Silent Cal wins out here, but the market's performance under Trump comes in a close second. Couple that with all the record-setting documented in the previous chart, and one could perhaps say that Trump has up to now presided over arguably the greatest annualized stock market performance of any president since people started measuring stock market performance. To rephrase, without the qualifiers: If he leaves office today, Trump will have presided over the greatest stock market performance of any president ever. Even shorter, in case they want to read it out loud on "Fox & Friends": Trump will be the greatest president ever if he quits today.
That's a big if, though. Trump has only been president for 6 1/2 months, and stock market performance has a tendency to revert to the mean over time. It turns out, in fact, that lots of presidents started out with even stronger stock market runs than Trump:
It is perhaps not entirely fair to measure from inauguration, given that the market started rising the day after Trump was elected. I did so because five presidents since McKinley assumed office after the death or resignation of a predecessor, meaning that for them there was no Election Day to measure from. But just to cover all the bases, here's stock market performance in the 267 days after Election Day under Trump and the other presidents who first took office after winning an election:
Trump makes it up to fourth place by this measure. That's pretty impressive. The guy in second is a little worrying, though. The Dow rose 35 percent in the nine months after Herbert Hoover was elected, then it collapsed. It's a little like what recently deposed White House Chief of Staff Reince Priebus told the Atlantic's Molly Ball over the weekend: The Republican Party, he said, is "in the best shape it’s been in since 1928.” After 1928, of course, everything went haywire for the GOP. That's not to say that the party is now necessarily fated to decades of woe or that a stock market crash is around the corner. It's just a reminder that past performance is no guarantee of future results.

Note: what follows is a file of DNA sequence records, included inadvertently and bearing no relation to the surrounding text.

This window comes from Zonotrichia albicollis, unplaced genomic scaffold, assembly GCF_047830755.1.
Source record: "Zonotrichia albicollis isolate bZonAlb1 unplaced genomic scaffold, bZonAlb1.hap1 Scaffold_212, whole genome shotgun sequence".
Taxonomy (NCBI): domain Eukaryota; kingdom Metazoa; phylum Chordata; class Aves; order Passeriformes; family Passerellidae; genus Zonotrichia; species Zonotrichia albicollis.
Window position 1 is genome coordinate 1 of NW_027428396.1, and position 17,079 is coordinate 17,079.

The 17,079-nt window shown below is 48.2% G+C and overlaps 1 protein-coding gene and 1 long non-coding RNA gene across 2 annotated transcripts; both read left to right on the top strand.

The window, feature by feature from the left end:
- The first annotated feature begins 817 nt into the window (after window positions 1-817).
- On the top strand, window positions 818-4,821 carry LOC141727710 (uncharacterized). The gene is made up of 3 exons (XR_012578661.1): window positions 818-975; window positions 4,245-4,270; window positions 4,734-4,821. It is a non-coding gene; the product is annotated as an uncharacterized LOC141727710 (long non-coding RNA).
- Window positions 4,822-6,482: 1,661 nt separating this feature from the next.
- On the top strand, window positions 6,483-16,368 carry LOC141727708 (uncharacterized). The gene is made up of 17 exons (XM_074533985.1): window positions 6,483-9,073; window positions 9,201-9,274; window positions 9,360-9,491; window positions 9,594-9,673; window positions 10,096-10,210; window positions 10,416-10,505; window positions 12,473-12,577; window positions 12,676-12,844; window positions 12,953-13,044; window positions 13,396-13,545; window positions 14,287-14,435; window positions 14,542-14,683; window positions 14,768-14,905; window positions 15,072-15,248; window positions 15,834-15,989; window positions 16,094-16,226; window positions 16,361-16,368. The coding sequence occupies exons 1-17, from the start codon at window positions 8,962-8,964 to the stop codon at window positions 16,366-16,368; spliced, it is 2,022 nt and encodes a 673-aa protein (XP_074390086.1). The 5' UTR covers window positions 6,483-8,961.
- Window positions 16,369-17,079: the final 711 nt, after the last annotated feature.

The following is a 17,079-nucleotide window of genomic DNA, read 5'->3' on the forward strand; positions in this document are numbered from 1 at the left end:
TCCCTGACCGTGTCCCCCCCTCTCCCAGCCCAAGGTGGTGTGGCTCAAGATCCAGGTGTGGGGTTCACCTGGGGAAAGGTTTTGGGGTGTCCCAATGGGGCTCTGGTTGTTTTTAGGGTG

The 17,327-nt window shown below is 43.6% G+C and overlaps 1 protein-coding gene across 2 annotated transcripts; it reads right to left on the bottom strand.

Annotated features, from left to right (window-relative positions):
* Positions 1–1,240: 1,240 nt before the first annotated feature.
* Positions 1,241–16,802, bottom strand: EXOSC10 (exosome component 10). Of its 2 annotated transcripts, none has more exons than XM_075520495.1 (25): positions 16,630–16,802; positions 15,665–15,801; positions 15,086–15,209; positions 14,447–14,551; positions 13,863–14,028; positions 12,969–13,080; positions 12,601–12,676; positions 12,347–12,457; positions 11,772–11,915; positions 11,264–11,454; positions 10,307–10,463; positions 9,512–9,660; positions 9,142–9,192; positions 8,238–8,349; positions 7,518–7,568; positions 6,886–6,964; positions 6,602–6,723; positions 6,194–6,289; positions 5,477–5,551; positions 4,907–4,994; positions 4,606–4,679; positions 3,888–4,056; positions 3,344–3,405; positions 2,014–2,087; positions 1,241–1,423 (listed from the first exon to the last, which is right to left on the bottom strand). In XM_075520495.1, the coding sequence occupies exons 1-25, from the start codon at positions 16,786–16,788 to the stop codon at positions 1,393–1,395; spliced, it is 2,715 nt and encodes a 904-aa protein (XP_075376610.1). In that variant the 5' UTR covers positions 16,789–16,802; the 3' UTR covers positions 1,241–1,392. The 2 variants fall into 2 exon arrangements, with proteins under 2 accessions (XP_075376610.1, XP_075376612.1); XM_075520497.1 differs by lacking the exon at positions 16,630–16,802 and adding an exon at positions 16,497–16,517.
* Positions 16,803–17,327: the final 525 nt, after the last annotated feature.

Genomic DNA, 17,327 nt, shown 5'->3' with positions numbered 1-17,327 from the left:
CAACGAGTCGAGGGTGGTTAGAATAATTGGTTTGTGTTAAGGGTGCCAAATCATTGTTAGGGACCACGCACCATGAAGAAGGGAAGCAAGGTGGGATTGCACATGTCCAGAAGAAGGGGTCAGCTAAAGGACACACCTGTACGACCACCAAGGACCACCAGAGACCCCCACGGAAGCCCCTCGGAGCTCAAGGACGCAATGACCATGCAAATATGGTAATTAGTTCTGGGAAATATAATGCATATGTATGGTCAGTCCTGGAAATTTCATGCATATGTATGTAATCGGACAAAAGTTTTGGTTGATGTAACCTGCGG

Also, stock market performance is not the same thing as presidential performance. A 2016 FiveThirtyEight aggregation of scholarly rankings of presidents put Theodore Roosevelt and Woodrow Wilson, whose terms coincided with very weak stock markets, in the top 10, and Calvin Coolidge, who enjoyed the biggest annualized market gains of all, in 27th place (out of 43).
So, yes, the stock market has done quite well since Donald Trump was elected. That probably deserves a bit more media attention than it has gotten. Not all that much more, though. And the president's decision to emphasize the Dow as a measure of his success is maybe not the most prudent thing in the world. He was at it again this morning:
This implies that if the Dow starts falling, it will be the president's fault. ("That doesn't just happen!") Decisions made in Washington certainly influence the course of the economy and of financial markets. But the stock market's going to do what the stock market's going to do. It doesn't take orders from the White House.
This column does not necessarily reflect the opinion of the editorial board or Bloomberg LP and its owners.
The presidents with zero Dow all-time highs are listed in reverse chronological order.
I measured performance from the day before inauguration to the day before the next president's inauguration. If markets were closed on either day, I used the most recent closing price before that day.
To contact the editor responsible for this story:
Brooke Sample at email@example.com